CBI chief attacks 'shameful' education system with 'culture of low aspiration'

Richard Lambert, Director general of the CBI

Attack: Richard Lambert warns a generation of students are being cast adrift without the skills to succeed in business

Britain should be 'ashamed' of its state education system and the 'culture of low aspiration' it has bred, according to the country's top business leader.

Richard Lambert, director general of the Confederation of British Industry, said millions of pounds were being wasted in schools because of ministers' constant 'messing around' with policy.

He warned a generation of students was being cast adrift without the skills to succeed in business and that exam results were falling behind key competitors.

And he said it was shocking that Britain now had one of the highest proportions of Neets - those not in employment, education or training - in the Western world.

His outspoken attack comes four months after the CBI called for a hike in tuition fees to safeguard the quality of university education.

In an interview with the Guardian, he said: 'If you look at all the data you see as a country we spend a lot on educating kids, but the outcomes aren't great.

'There's a very long tail of under-performance. I think this is more than an educational issue; it's a social and cultural issue as well.

'Part of the story is the correlation between deprivation and poor academic outcomes, which are more marked in this country than we ought to be able to contemplate. We ought to be ashamed of the numbers.'

Mr Lambert said businesses were struggling to recruit people with the right skills, despite the recession which has seen much greater competition for jobs.

Schools Secretary Ed Balls

Schools Secretary Ed Balls: 'I know from the business leaders I talk to across the country that most are very happy with the education system'

Some employers have had to provide remedial classes to bring staff up to speed on the 3Rs. He pointed to figures from the Organisation for Economic Co-operation and Development which showed Britain trailing behind Western nations on a range of indicators.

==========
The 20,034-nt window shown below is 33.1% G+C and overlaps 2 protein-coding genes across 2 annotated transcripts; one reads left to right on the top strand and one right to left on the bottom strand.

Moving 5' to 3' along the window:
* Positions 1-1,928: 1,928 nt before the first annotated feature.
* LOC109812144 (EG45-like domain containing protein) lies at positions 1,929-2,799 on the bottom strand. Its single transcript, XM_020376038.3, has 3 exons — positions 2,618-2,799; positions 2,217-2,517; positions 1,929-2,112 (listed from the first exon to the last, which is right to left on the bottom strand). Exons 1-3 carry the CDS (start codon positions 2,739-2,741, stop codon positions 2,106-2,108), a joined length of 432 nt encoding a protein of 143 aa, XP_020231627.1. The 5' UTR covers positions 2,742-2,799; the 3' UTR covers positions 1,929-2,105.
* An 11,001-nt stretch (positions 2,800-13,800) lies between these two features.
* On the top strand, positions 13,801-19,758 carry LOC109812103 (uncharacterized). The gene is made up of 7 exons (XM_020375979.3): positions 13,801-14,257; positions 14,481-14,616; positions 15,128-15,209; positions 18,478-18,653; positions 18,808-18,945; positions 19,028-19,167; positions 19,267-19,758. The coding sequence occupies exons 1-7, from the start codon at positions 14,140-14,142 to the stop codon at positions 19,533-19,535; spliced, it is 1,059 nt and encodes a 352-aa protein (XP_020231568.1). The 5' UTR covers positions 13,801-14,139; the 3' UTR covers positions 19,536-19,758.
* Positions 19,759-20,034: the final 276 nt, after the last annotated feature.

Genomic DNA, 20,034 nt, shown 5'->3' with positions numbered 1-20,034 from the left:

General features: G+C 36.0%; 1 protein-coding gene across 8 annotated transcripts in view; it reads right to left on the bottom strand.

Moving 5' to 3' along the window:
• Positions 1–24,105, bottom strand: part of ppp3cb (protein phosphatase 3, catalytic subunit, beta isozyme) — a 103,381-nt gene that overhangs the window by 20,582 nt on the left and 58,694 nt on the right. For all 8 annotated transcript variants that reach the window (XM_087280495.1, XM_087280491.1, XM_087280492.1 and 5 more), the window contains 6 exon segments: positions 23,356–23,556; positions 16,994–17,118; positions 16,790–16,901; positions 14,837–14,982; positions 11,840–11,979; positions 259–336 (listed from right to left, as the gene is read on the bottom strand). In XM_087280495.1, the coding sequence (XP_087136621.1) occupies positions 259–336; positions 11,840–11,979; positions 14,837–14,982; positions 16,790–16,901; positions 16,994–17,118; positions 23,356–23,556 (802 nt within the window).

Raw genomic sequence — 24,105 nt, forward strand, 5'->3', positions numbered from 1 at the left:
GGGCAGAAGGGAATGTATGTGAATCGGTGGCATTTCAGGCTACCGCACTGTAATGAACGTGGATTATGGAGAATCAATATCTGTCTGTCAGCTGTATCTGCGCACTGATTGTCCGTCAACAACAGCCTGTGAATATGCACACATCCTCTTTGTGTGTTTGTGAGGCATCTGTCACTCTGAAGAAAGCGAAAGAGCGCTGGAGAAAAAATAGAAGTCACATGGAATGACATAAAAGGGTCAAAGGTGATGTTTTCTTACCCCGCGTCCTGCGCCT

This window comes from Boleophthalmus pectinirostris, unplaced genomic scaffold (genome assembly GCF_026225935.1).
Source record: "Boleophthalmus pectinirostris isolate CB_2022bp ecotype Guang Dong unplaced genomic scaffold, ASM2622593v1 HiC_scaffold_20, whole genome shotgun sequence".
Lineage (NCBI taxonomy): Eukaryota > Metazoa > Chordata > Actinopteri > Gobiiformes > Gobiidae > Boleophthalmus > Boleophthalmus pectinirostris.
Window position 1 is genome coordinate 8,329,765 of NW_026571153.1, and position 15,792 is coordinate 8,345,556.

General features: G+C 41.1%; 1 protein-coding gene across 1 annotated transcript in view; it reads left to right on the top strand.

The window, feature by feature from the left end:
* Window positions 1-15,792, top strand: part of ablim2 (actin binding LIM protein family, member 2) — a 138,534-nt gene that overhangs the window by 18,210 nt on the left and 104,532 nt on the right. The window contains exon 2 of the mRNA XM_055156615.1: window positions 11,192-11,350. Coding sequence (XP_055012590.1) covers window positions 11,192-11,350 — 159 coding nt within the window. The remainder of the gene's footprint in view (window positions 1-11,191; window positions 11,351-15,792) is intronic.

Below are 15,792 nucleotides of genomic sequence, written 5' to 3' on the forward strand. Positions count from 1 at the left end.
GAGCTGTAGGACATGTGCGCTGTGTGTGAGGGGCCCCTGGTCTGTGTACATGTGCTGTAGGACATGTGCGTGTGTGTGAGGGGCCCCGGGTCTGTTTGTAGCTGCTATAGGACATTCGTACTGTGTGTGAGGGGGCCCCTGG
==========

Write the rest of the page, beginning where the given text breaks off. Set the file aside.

He said: 'The OECD figures show we have more drunkenness in students than any other country in the OECD; we have the fourth highest cohort of Neets after Turkey, Italy and Mexico: that can't be something we can be proud of.

'There is an absolutely straight correlation between GCSE results and free school meals; a straight line so the most deprived get the worst results.' Although he said the failures go back to at least the 1960s, he said Labour had to shoulder some of the blame.

'I would be critical of the government in the way that policy has seemed like a bit of a kaleidoscope,' he said. 'There are lots of initiatives, quite complex initiatives like the diplomas programme. Very, very complicated.

'I would hate to be a headteacher having to handle diplomas and GCSEs and A Levels and not quite knowing the extent to which they are going to be sustained or not sustained. I do think there has been a lot of messing around.'

Last night schools secretary Ed Balls said: 'Of course every individual business leader is entitled to his or her opinion. But I know from the business leaders I talk to across the country that most are very happy with the education system, especially the extra numbers of young people we are getting to stay on and further their education; and our focus on the basics of English and maths.'


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